Green says these women need extensive support from close friends, family and other social networks, while those considering in vitro fertilisation (IVF) or similar procedures require extensive professional counselling, as these may take a toll physically and psychologically. The single mother and her child may also have to cope with bigotry.

Marie has explored the potential of using reproductive technologies - a dicey path to single motherhood in Hong Kong. It is illegal under the Human Reproductive Technology Ordinance for single people to resort to IVF and other artificial methods to have children, although exceptions are made. For instance, women undergoing medical treatments that can leave them infertile may freeze their eggs for possible future use.

But Marie eventually decided not to pursue this route to single motherhood, partly because of concerns that her child might be stigmatised.

'Hong Kong is still a very traditional Chinese society, I am worried about the social pressure my child might have to face when he or she grows up,' she says.

She also reckons it would be difficult to make the youngster understand that he or she wasn't the product of a relationship between two people, but of an individual's need to have a child. 'It's just too impersonal and unnatural. I don't think the child would understand or accept the entire concept.'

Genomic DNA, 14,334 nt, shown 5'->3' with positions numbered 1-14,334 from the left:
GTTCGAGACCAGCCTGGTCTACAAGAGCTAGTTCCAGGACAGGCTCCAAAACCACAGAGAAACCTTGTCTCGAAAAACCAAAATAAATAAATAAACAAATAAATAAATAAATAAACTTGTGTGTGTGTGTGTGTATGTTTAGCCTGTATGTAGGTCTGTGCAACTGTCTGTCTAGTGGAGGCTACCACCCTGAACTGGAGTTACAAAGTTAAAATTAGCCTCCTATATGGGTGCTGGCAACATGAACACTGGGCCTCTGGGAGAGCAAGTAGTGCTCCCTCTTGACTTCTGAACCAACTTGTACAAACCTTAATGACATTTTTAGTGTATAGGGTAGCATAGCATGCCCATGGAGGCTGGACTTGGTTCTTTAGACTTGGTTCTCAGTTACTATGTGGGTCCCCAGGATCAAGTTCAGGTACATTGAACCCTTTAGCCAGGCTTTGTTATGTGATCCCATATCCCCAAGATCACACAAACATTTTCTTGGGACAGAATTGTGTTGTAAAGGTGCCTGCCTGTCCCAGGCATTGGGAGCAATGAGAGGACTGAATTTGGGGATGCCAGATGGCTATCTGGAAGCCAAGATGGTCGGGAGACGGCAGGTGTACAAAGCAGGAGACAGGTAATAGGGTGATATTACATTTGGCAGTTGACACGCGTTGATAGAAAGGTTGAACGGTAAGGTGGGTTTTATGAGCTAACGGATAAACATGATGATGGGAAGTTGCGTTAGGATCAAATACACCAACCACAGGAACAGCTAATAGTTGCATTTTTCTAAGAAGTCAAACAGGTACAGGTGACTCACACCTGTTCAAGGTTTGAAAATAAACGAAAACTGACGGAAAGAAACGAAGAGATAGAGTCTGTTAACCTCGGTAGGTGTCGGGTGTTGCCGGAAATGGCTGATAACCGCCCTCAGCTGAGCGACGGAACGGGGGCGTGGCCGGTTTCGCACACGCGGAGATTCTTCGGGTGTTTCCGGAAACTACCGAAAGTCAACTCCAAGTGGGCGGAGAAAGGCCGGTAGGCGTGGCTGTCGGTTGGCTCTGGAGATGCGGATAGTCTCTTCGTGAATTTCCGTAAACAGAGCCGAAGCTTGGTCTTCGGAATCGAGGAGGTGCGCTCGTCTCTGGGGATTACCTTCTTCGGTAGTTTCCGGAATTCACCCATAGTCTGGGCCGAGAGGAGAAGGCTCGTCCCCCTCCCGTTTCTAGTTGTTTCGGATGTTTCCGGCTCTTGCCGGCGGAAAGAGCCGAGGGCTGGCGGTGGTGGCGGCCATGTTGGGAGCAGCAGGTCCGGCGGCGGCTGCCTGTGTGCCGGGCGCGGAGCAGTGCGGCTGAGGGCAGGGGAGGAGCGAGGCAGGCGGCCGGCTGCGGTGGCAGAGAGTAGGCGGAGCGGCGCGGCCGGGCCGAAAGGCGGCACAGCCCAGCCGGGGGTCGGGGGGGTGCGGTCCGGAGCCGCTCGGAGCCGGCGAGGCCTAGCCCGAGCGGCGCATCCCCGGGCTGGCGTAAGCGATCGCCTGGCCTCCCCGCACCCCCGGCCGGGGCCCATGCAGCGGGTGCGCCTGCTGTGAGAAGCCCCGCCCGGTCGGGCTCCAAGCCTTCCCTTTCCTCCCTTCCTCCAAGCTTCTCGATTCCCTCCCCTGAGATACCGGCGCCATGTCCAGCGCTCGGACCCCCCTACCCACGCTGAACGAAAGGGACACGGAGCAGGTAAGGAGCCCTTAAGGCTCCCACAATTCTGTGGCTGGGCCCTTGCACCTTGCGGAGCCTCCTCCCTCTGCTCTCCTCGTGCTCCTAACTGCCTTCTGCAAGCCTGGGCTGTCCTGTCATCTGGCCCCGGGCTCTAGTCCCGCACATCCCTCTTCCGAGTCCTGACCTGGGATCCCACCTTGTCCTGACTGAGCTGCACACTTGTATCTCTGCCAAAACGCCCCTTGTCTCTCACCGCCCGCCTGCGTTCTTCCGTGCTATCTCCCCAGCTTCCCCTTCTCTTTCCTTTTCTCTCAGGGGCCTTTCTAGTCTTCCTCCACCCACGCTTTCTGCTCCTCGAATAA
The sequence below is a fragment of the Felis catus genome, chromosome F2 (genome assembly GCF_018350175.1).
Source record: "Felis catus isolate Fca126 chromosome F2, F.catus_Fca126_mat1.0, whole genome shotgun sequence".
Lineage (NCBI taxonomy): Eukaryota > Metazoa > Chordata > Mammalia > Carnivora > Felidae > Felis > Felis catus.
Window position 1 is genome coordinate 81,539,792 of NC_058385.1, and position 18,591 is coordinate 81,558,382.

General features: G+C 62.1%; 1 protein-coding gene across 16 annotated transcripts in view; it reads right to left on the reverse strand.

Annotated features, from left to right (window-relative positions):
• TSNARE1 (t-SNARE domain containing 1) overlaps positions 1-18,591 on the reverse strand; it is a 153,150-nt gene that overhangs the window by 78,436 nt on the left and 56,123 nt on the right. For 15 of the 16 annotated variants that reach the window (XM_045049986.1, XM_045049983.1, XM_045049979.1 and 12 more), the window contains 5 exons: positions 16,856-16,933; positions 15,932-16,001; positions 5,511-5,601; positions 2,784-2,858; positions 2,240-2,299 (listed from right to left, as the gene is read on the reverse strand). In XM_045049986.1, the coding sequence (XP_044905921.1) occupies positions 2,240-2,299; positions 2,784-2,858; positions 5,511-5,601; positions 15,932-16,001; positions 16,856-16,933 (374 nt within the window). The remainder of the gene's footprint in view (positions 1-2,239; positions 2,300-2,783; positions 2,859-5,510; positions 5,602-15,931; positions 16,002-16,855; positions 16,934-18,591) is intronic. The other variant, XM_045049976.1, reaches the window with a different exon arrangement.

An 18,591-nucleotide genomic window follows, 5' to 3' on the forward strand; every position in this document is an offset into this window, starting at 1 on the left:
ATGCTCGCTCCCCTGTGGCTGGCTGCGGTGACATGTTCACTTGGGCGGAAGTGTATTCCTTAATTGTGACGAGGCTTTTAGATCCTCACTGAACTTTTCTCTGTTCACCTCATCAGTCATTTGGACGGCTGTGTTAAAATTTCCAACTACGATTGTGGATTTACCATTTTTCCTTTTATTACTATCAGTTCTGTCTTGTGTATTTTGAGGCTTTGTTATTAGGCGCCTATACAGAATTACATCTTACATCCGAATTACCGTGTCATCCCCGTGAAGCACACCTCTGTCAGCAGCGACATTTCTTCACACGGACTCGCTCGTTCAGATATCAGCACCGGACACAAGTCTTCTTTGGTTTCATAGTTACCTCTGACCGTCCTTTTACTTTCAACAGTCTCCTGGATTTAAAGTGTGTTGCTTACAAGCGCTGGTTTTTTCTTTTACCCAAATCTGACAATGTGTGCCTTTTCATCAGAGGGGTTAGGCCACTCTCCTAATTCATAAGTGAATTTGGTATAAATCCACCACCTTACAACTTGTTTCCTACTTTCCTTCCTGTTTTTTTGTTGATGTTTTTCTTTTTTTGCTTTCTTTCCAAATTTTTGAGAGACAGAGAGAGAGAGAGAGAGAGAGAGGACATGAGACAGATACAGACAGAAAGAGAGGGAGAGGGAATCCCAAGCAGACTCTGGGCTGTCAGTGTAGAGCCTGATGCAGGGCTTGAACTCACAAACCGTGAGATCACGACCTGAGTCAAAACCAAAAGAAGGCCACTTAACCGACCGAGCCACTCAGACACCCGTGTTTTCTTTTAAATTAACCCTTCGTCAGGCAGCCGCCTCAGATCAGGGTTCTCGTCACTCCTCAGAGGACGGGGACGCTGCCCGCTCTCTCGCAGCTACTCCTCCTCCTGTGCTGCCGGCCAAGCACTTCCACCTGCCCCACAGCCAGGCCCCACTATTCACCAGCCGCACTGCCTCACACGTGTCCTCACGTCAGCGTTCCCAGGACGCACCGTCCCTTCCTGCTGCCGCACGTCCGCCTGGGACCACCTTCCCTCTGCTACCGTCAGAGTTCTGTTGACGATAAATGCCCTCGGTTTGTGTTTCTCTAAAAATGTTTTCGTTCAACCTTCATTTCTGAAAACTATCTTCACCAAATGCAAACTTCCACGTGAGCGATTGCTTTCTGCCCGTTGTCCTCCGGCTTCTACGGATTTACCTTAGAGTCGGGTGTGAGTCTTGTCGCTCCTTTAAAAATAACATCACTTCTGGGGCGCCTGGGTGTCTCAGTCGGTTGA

Now in a relatively stable relationship, Marie hopes to have a baby with her boyfriend but has no plans to marry him.

'I am not ready to be committed to a lifetime partnership, mostly because I am not sure whether it will work or last. But I know if I want to have a child I need to do it soon. I have been talking about having a child with my boyfriend and he seems receptive to the idea,' she says. 'Now I just need to tell him that I don't want the full package of kids and marriage. I am not sure how he will react, that's why I have to think it through very carefully and find the right way and right time to ask him.'

The frequent need to travel for her job is another reason she is ruling out the idea of marriage.

'If I got married my husband would need to be extremely understanding and accommodating. He would have to be able to take care of the child in my absence while also handling his own career.'